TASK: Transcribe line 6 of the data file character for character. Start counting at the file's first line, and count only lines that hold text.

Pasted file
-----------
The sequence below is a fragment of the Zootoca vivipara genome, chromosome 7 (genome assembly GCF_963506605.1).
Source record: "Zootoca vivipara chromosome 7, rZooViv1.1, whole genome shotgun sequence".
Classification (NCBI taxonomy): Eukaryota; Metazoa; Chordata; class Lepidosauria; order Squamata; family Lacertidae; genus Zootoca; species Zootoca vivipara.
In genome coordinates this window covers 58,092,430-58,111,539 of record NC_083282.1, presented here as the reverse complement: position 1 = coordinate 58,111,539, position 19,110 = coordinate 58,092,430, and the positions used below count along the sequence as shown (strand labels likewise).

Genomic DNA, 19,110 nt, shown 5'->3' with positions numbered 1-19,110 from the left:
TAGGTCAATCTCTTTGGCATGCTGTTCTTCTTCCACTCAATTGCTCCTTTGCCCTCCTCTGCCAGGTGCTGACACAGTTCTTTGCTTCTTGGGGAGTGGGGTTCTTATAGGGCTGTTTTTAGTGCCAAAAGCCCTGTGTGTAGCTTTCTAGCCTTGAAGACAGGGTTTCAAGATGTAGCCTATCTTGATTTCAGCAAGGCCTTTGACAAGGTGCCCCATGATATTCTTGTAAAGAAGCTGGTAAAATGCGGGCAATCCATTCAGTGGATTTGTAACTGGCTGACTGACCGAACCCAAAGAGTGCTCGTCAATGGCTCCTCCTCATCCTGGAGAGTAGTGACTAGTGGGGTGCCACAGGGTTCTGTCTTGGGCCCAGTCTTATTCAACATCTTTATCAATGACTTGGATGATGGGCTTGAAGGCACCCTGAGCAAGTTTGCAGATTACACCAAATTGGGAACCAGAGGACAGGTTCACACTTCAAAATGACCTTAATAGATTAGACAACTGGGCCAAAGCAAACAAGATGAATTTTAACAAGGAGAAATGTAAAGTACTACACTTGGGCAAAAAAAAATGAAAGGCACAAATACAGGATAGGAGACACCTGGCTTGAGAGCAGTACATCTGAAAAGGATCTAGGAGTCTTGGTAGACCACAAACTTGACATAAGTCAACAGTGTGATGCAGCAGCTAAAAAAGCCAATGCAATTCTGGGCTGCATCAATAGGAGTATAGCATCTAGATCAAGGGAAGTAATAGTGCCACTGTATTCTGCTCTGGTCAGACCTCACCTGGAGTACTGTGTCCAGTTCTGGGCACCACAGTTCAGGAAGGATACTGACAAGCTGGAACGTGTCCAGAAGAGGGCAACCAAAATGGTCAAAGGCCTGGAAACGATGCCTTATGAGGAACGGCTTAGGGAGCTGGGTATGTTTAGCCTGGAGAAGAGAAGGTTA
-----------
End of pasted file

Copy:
TAGGTCAATCTCTTTGGCATGCTGTTCTTCTTCCACTCAATTGCTCCTTTGCCCTCCTCTGCCAGGTGCTGACACAGTTCTTTGCTTCTTGGGGAGTGGGGTTCTTATAGGGCTGTTTTTAGTGCCAAAAGCCCTGTGTGTAGCTTTCTAGCCTTGAAGACAGGGTTTCAAGATGTAGCCTATCTTGATTTCAGCAAGGCCTTTGACAAGGTGCCCCATGATATTCTTGTAAAGAAGCTGGTAAAATGCGGGCAATCCATTCAGTGGATTTGTAACTGGCTGACTGACCGAACCCAAAGAGTGCTCGTCAATGGCTCCTCCTCATCCTGGAGAGTAGTGACTAGTGGGGTGCCACAGGGTTCTGTCTTGGGCCCAGTCTTATTCAACATCTTTATCAATGACTTGGATGATGGGCTTGAAGGCACCCTGAGCAAGTTTGCAGATTACACCAAATTGGGAACCAGAGGACAGGTTCACACTTCAAAATGACCTTAATAGATTAGACAACTGGGCCAAAGCAAACAAGATGAATTTTAACAAGGAGAAATGTAAAGTACTACACTTGGGCAAAAAAAAATGAAAGGCACAAATACAGGATAGGAGACACCTGGCTTGAGAGCAGTACATCTGAAAAGGATCTAGGAGTCTTGGTAGACCACAAACTTGACATAAGTCAACAGTGTGATGCAGCAGCTAAAAAAGCCAATGCAATTCTGGGCTGCATCAATAGGAGTATAGCATCTAGATCAAGGGAAGTAATAGTGCCACTGTATTCTGCTCTGGTCAGACCTCACCTGGAGTACTGTGTCCAGTTCTGGGCACCACAGTTCAGGAAGGATACTGACAAGCTGGAACGTGTCCAGAAGAGGGCAACCAAAATGGTCAAAGGCCTGGAAACGATGCCTTATGAGGAACGGCTTAGGGAGCTGGGTATGTTTAGCCTGGAGAAGAGAAGGTTA